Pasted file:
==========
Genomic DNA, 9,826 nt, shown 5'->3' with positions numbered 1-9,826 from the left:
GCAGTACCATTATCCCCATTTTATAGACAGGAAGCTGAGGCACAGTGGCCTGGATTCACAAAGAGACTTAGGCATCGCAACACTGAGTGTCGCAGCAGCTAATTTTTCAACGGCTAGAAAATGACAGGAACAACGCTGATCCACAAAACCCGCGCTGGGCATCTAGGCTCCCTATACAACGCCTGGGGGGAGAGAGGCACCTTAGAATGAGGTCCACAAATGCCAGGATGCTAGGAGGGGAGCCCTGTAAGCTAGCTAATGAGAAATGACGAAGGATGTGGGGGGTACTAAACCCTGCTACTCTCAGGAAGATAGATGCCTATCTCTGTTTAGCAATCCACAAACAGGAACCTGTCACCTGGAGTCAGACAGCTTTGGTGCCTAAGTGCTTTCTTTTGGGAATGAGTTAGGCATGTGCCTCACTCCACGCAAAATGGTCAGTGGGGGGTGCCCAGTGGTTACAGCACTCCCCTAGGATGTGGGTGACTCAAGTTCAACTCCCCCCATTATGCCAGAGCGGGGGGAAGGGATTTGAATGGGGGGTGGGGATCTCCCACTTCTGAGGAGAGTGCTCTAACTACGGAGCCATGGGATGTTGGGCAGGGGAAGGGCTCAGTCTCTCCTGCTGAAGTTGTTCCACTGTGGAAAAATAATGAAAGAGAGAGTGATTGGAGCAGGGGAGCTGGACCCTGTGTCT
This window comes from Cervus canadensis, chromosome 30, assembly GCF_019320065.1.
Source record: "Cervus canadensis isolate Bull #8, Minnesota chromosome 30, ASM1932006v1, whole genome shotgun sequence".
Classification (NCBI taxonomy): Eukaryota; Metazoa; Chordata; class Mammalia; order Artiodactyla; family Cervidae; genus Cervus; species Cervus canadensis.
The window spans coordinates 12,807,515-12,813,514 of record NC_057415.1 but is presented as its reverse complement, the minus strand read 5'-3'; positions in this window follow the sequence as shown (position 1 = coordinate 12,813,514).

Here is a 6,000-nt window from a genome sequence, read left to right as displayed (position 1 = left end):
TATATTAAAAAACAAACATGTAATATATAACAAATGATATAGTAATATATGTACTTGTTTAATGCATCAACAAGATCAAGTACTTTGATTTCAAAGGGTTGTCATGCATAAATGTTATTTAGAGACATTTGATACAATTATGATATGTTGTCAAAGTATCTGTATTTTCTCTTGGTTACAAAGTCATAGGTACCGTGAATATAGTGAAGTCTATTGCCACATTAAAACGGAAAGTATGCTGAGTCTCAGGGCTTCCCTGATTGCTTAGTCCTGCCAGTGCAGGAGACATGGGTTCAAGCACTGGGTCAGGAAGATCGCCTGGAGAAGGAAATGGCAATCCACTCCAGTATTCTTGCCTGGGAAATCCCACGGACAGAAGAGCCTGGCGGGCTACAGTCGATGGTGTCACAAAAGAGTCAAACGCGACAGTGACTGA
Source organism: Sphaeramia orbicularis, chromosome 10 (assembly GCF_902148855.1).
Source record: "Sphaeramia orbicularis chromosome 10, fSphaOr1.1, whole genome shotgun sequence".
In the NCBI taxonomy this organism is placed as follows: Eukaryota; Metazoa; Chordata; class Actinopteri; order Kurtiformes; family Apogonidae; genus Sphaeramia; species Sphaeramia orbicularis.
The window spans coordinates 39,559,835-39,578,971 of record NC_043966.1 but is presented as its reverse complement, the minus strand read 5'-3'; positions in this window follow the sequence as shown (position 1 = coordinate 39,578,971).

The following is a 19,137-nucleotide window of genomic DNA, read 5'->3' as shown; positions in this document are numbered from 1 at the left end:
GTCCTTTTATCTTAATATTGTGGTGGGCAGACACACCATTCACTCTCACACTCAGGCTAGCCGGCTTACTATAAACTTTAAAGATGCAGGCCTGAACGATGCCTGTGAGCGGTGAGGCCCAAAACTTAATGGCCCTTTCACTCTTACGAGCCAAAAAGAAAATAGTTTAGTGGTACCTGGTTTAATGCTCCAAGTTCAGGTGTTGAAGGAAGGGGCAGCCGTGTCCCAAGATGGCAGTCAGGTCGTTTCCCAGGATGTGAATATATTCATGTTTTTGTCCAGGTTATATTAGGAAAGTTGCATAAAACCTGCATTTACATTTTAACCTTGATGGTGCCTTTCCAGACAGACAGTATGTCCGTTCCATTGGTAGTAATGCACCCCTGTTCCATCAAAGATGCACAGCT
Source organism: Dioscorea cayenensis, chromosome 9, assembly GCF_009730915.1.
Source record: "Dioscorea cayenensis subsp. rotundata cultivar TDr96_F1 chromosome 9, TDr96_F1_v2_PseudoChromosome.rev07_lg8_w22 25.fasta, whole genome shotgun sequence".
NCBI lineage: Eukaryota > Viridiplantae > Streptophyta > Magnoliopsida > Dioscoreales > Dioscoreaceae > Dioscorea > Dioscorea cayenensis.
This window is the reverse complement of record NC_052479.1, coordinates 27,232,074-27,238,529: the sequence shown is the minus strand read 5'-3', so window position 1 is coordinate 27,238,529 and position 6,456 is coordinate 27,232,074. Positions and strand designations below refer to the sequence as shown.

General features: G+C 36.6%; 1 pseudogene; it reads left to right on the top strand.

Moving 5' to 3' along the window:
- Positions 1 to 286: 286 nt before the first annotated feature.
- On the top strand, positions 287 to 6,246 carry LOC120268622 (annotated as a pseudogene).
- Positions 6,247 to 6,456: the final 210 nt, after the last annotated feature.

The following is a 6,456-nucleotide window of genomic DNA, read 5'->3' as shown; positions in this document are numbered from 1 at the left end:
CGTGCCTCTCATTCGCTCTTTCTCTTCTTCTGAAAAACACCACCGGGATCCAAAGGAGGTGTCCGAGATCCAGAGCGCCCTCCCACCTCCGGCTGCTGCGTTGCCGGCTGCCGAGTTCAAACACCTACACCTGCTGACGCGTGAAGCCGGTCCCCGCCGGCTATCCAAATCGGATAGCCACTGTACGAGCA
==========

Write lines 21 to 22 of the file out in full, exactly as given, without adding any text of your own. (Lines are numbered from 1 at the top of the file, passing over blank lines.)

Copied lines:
- Positions 1 to 286: 286 nt before the first annotated feature.
- On the top strand, positions 287 to 6,246 carry LOC120268622 (annotated as a pseudogene).